See you next year

That’s enough to report from our December sprint, we don’t want to bore you with every small bug fix. And talking about things that are worth waiting for, our next report will very likely be published at the beginning of February 2017.

That’s because we will put our Scrum process on hold during the Christmas session. We will restart it on the second week of the year, after the visit of the Three Wise Men. In several countries, it’s a tradition that the Three Kings bring gifts to the kids that have been nice, so let’s expect they bring us some new members for the team!

AMD/ATI Catalyst fglrx rpms, end of an era!

December 7th, 2016 by

Long time not talking about fglrx rpm, mostly because they’ve got no update since last December 2015.

Short Summary

In a word as hundred, fglrx is now a dead horse!

Dead horse

We had the hope of getting it working for Leap 42.2 in October, but except freezing kernel and xorg, you will not get what you would expect: a stable xorg session

Say goodbye fglrx!, repeat after me, goodbye fglrx.

If you are locked down and forced for any reasons to use fglrx with your gpu, and are still using 42.1, then don’t upgrade to 42.2, without a plan B

It has no more support from AMD upstream, and that’s it!, if someone want to break its computer, it’s still possible to pick the last files and try it by yourself, but the repository will never contain it for 42.2 (see below how-to)

That’s said, I’m not still sure, to keep for a long time the repository, I’ve been managing since 6 years now.

A bit of history

In 2010, when we were working hard to get 11.1 out, the news that no supported ATI (at that time) will be available for end-users, as we have for nvidia gpu

I didn’t check back the irc log, but we were a few, that would like to have this still available, by pure commodity. Especially that I’ve just exchanged a non working gpu by my new hd5750.

I remember the first chaotic steps, how to build that, and create repeating builds, what about the license? Did we have the right to offer a pre-build rpm etc. I spent some time fixing all of this stuff.
And start the build on real hardware. Hey afterward kvm was really in infancy stage.

Release after release amd/ati and openSUSE, the driver was build, on hardware for each supported distribution. When beginning of 2013 Sebastian Siebert, who got some direct contacts with AMD, release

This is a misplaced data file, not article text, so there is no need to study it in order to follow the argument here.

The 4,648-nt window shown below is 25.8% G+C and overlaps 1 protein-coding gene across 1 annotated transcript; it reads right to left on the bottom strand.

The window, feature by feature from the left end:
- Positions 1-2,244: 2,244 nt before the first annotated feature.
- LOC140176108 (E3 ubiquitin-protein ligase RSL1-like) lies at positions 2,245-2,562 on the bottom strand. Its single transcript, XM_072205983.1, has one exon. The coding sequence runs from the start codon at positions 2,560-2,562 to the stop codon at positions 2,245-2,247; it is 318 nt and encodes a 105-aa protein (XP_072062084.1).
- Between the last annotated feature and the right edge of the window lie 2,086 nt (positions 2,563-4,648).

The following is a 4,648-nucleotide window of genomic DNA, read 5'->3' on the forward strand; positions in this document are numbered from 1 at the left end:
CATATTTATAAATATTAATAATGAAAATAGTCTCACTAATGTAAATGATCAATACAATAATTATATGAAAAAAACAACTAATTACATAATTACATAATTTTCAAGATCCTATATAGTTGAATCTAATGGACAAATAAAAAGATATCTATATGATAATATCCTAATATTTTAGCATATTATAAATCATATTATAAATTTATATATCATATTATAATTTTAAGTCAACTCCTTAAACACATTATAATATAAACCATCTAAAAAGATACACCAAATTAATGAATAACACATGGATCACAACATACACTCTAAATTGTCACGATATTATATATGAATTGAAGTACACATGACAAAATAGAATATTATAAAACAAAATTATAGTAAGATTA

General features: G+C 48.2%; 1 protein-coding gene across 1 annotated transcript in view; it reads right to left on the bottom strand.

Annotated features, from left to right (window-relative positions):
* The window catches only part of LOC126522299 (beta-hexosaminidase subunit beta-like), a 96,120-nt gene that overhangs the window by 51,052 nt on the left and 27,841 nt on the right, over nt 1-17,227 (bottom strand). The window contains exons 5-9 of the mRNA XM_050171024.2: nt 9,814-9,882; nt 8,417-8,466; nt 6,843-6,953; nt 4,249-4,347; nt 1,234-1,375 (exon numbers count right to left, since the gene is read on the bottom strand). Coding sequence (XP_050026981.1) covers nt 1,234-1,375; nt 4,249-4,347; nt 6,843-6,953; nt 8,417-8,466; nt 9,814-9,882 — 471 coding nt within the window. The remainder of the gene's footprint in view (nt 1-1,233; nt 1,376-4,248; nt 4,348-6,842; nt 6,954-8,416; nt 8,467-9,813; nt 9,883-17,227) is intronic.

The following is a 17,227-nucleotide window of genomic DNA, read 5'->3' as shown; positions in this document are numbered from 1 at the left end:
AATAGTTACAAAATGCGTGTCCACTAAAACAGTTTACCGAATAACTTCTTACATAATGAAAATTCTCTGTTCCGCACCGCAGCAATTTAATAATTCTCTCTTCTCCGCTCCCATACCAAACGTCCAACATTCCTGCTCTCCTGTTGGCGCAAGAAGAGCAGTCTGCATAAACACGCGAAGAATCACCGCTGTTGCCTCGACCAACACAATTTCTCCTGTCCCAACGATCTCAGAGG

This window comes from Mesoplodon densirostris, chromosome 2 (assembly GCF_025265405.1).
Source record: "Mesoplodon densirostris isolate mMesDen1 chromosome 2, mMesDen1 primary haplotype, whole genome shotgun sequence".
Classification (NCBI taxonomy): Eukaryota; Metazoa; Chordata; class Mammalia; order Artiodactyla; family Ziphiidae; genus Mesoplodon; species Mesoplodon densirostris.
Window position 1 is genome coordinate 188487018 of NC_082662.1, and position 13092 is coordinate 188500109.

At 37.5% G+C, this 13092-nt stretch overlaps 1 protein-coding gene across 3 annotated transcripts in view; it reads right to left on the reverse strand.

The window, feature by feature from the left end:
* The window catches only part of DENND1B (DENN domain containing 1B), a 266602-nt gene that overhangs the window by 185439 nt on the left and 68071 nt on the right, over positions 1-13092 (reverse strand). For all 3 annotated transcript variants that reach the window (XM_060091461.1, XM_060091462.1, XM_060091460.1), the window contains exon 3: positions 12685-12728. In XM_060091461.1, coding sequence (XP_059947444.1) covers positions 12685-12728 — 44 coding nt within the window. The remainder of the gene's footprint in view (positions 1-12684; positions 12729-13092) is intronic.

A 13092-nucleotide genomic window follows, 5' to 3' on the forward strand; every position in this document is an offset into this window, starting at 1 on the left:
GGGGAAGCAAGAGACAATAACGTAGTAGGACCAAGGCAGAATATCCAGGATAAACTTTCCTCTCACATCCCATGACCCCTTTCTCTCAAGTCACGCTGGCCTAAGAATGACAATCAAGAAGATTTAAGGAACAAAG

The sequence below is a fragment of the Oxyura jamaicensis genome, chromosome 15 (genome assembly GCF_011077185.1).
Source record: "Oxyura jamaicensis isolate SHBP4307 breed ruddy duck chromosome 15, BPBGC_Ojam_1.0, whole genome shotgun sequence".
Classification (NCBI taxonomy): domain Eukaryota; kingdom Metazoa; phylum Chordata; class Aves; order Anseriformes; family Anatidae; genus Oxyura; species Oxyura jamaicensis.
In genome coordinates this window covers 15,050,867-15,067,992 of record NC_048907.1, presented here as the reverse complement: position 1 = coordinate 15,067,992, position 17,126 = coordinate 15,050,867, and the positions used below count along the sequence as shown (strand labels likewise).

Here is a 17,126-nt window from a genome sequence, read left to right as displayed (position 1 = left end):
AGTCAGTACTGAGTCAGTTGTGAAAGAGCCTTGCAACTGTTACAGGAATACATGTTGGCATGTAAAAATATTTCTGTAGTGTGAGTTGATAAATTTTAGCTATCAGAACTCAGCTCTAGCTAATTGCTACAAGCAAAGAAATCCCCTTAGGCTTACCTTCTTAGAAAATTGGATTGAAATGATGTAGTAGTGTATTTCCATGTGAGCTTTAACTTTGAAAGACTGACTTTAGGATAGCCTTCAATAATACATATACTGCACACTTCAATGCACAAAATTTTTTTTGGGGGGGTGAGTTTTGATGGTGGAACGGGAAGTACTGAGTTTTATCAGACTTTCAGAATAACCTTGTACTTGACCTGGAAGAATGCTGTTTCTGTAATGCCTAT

his own script, we collaborate to have the possibility to build on virtual machines, which allow me to simplify the build process, as having on kvm for each openSUSE release supported.

Afterward, AMD start to split fglrx with the fglrx for HD5xx and above, and fglrx-legacy. So 2 drivers to maintain, but as always with proprietary software, the legacy version became rapidly obsolete,
and non usable. Not that bad, in the meantime the AMD effort on the free and open source radeon driver, quickly overcome the performance of legacy.

Still from 2013, to 2016 I’ve been able to propose ready to use rpm for several version of openSUSE’s distributions. I think the repository serve quite well end users, and I never got big flames.

I can’t avoid to mention the openSUSE powered server and sponsored by Ioda-Net SĂ rl that has serve this objective so well during that time frame.

Future of the repository

Now that fglrx is becoming obsolete, I think seriously about why the repository online should stay online.

At openSUSE project level, we still have 13.1, 13.2, 42.1 and 42.2 that are mostly active. 13.1 is already almost out of the game of evergreen,
13.2 will follow soon, and I don’t know yet the exact plan for 42.1, but it will certainly go out of maintenance in less than a year.

If you feel or have the need of the repository, please express that in the comments below.

Wait there’s amd-gpu-pro, no?